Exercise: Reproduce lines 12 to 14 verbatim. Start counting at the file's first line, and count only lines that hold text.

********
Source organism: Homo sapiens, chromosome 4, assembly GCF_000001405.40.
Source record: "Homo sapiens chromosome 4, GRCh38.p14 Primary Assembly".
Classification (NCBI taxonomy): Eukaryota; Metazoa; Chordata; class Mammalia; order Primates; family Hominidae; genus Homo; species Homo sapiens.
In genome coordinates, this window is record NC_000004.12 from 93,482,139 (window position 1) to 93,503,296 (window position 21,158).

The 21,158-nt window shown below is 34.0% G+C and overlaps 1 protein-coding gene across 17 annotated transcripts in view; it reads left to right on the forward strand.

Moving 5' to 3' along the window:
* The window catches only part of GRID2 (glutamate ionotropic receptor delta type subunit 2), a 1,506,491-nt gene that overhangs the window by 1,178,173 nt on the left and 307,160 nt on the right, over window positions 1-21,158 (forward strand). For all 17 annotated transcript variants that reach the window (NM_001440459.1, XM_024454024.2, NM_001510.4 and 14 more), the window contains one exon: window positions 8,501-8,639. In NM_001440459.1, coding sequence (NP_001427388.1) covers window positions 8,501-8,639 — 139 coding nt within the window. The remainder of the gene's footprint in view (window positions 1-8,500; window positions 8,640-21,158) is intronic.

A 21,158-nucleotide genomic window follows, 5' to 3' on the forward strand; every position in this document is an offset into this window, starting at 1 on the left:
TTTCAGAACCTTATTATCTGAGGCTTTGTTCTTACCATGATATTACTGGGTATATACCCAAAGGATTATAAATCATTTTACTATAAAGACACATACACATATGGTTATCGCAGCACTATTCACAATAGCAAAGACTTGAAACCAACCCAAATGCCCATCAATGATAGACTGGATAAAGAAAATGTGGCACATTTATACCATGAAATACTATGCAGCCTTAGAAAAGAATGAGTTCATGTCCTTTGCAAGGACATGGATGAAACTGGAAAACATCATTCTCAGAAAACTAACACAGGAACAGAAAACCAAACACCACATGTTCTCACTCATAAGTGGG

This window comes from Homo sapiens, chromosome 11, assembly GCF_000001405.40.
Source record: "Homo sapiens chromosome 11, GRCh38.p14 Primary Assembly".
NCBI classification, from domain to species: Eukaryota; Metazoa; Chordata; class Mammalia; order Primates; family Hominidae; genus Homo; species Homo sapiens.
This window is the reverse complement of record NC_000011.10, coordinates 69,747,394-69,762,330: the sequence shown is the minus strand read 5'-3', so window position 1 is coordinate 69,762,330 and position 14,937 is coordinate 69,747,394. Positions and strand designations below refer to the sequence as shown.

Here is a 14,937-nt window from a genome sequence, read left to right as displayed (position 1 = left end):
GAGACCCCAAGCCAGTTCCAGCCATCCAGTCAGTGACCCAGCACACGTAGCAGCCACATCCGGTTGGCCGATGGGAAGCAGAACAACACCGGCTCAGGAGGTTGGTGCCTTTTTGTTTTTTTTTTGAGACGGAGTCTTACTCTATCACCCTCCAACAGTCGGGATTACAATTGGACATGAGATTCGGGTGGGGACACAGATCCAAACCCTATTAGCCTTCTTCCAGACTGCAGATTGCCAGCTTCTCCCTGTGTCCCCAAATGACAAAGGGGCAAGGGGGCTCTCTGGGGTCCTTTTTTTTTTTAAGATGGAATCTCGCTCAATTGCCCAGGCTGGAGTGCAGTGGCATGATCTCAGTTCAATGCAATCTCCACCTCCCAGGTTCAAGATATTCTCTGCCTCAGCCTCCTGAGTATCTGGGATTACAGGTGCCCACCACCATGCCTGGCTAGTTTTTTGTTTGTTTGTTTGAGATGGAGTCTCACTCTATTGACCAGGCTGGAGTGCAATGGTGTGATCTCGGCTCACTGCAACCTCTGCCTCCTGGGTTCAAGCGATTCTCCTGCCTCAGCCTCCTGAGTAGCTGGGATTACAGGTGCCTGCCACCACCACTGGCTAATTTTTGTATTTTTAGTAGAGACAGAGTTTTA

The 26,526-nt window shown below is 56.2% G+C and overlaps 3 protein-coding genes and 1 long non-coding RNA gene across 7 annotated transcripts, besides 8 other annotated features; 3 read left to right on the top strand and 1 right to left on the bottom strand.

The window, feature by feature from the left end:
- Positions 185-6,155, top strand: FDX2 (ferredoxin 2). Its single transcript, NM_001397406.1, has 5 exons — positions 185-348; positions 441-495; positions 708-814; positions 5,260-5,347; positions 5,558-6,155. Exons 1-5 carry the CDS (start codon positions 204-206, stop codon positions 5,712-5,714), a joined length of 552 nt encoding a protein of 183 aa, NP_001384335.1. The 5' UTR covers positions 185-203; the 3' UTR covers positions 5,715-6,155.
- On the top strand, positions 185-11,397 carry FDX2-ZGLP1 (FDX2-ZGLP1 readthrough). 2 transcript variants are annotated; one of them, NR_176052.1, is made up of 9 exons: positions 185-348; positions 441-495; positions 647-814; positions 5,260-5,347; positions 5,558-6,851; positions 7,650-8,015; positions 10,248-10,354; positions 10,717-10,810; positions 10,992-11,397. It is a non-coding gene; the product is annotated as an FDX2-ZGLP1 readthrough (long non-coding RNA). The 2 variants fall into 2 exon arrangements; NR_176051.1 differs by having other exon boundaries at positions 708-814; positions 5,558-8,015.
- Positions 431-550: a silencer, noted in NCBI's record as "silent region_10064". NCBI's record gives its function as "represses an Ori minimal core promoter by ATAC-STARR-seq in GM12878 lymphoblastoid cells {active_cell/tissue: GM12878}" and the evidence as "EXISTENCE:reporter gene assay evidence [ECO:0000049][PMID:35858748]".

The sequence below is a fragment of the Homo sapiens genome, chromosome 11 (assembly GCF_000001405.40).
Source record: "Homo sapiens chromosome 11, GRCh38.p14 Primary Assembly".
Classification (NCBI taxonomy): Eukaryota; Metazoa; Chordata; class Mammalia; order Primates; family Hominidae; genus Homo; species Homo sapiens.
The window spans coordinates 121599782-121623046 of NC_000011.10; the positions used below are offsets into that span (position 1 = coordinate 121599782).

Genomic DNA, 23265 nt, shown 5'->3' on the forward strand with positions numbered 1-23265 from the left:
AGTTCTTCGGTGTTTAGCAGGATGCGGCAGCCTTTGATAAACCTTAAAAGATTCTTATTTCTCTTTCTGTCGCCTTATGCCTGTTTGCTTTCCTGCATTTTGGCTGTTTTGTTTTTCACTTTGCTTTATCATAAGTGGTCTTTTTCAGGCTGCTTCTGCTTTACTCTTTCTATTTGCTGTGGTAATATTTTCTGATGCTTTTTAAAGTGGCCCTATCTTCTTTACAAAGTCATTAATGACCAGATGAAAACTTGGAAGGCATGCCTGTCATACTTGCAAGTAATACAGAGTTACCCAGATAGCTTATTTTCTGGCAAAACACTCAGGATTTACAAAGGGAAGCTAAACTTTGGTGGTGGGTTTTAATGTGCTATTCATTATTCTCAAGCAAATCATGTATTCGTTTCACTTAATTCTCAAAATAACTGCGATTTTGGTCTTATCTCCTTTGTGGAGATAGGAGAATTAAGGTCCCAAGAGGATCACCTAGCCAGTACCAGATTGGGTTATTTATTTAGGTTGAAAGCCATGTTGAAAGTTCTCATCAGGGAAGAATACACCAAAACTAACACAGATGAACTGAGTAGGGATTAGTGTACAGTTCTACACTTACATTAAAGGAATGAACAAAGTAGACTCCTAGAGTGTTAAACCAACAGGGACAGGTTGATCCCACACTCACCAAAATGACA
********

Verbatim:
NCBI classification, from domain to species: Eukaryota; Metazoa; Chordata; class Mammalia; order Primates; family Hominidae; genus Homo; species Homo sapiens.
This window is the reverse complement of record NC_000011.10, coordinates 69,747,394-69,762,330: the sequence shown is the minus strand read 5'-3', so window position 1 is coordinate 69,762,330 and position 14,937 is coordinate 69,747,394. Positions and strand designations below refer to the sequence as shown.

Here is a 14,937-nt window from a genome sequence, read left to right as displayed (position 1 = left end):